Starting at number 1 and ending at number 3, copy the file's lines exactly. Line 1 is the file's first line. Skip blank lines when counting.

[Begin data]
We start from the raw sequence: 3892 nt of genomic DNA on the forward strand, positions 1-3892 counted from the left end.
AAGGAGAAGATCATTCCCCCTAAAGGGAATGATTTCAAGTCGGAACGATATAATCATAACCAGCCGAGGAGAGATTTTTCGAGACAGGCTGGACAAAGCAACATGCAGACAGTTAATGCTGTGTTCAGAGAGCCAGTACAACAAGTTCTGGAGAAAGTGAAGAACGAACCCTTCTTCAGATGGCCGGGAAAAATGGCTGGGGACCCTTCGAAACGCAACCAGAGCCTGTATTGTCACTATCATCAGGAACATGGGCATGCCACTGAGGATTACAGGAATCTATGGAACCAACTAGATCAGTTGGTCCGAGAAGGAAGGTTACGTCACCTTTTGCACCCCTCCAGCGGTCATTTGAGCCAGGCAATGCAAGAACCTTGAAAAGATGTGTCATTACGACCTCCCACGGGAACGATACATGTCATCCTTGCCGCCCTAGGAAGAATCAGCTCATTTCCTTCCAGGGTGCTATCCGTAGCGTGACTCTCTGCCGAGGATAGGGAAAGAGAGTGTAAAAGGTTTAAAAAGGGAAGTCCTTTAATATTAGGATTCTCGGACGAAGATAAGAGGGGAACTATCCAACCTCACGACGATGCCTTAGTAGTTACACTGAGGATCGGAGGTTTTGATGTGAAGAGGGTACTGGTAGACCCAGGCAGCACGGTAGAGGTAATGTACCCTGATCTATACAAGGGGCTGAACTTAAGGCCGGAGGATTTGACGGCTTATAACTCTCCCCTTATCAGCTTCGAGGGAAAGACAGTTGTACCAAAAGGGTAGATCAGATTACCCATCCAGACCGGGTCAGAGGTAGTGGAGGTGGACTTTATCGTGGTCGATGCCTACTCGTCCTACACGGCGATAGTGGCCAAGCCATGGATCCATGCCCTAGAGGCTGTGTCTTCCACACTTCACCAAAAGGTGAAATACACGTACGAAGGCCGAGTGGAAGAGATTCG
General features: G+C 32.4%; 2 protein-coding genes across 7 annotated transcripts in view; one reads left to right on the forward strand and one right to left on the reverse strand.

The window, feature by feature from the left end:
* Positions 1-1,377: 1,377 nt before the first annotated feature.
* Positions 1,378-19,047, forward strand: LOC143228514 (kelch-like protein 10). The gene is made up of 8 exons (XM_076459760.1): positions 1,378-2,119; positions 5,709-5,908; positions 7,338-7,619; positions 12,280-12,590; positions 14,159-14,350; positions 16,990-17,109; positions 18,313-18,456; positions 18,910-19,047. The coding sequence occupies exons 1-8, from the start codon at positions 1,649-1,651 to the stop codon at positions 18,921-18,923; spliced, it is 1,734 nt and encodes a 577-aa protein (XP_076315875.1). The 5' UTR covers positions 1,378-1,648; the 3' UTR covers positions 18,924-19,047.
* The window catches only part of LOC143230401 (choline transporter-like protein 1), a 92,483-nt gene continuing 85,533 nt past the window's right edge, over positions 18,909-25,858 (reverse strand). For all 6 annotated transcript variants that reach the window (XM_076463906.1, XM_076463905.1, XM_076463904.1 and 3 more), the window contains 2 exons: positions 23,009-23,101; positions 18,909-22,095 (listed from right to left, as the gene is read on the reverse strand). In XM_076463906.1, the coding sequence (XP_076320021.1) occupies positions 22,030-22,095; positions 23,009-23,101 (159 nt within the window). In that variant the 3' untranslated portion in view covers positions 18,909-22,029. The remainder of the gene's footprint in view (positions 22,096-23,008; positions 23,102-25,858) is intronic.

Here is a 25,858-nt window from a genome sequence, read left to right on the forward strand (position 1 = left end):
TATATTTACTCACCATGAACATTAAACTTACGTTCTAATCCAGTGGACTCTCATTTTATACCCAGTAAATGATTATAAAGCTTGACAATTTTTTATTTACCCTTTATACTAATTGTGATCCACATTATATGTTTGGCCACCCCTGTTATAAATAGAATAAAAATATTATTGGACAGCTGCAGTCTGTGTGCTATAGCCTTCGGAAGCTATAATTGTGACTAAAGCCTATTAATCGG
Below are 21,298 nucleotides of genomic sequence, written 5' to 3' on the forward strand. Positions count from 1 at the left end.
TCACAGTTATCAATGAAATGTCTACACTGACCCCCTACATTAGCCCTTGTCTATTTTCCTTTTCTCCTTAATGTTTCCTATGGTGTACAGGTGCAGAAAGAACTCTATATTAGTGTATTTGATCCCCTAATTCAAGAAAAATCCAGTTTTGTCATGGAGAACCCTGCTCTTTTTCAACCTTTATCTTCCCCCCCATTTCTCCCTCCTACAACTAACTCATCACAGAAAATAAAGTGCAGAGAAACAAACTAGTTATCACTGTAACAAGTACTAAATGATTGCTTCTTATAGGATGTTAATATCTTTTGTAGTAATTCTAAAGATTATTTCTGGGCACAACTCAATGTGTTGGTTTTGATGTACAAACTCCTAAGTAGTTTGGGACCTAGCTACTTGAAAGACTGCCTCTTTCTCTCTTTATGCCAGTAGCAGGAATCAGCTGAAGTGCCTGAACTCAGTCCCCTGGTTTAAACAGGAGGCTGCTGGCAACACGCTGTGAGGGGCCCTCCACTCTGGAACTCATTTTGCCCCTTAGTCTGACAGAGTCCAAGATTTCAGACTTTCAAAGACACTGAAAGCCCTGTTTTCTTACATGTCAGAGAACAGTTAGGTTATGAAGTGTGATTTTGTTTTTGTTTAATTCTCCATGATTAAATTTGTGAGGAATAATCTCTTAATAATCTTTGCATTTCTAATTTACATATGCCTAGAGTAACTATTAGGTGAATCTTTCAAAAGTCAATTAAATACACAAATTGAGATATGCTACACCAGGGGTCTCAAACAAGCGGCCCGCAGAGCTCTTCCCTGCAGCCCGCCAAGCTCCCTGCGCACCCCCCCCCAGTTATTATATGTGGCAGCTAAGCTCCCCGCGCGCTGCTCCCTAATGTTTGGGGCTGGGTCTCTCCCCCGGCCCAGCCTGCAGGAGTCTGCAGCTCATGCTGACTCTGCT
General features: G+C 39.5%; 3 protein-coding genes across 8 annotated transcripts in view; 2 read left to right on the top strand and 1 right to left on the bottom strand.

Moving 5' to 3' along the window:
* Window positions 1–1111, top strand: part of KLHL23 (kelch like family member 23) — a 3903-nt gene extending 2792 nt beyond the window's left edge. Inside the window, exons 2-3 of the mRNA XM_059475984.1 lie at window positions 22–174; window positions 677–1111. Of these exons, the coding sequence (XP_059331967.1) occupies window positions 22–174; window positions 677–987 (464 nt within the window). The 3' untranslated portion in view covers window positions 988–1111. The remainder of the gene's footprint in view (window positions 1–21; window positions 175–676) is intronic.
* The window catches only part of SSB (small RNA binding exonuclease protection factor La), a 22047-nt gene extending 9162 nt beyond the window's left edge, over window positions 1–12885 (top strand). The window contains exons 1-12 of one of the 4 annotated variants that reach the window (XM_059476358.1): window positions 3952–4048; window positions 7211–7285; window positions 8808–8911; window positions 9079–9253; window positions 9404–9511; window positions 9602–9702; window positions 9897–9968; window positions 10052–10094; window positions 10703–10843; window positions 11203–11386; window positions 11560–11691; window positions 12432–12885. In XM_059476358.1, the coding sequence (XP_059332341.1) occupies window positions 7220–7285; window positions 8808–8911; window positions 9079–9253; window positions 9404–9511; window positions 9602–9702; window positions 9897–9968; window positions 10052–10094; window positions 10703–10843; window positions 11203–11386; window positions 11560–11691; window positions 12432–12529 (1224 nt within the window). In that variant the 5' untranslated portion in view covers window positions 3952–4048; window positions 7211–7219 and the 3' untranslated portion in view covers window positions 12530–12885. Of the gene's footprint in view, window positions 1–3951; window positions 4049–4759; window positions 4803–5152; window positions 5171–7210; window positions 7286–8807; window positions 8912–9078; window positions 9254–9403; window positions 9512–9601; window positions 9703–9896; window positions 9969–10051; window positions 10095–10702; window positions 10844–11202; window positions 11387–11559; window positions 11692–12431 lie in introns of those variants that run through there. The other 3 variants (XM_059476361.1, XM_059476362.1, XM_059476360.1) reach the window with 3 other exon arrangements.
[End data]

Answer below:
We start from the raw sequence: 3892 nt of genomic DNA on the forward strand, positions 1-3892 counted from the left end.
AAGGAGAAGATCATTCCCCCTAAAGGGAATGATTTCAAGTCGGAACGATATAATCATAACCAGCCGAGGAGAGATTTTTCGAGACAGGCTGGACAAAGCAACATGCAGACAGTTAATGCTGTGTTCAGAGAGCCAGTACAACAAGTTCTGGAGAAAGTGAAGAACGAACCCTTCTTCAGATGGCCGGGAAAAATGGCTGGGGACCCTTCGAAACGCAACCAGAGCCTGTATTGTCACTATCATCAGGAACATGGGCATGCCACTGAGGATTACAGGAATCTATGGAACCAACTAGATCAGTTGGTCCGAGAAGGAAGGTTACGTCACCTTTTGCACCCCTCCAGCGGTCATTTGAGCCAGGCAATGCAAGAACCTTGAAAAGATGTGTCATTACGACCTCCCACGGGAACGATACATGTCATCCTTGCCGCCCTAGGAAGAATCAGCTCATTTCCTTCCAGGGTGCTATCCGTAGCGTGACTCTCTGCCGAGGATAGGGAAAGAGAGTGTAAAAGGTTTAAAAAGGGAAGTCCTTTAATATTAGGATTCTCGGACGAAGATAAGAGGGGAACTATCCAACCTCACGACGATGCCTTAGTAGTTACACTGAGGATCGGAGGTTTTGATGTGAAGAGGGTACTGGTAGACCCAGGCAGCACGGTAGAGGTAATGTACCCTGATCTATACAAGGGGCTGAACTTAAGGCCGGAGGATTTGACGGCTTATAACTCTCCCCTTATCAGCTTCGAGGGAAAGACAGTTGTACCAAAAGGGTAGATCAGATTACCCATCCAGACCGGGTCAGAGGTAGTGGAGGTGGACTTTATCGTGGTCGATGCCTACTCGTCCTACACGGCGATAGTGGCCAAGCCATGGATCCATGCCCTAGAGGCTGTGTCTTCCACACTTCACCAAAAGGTGAAATACACGTACGAAGGCCGAGTGGAAGAGATTCG
General features: G+C 32.4%; 2 protein-coding genes across 7 annotated transcripts in view; one reads left to right on the forward strand and one right to left on the reverse strand.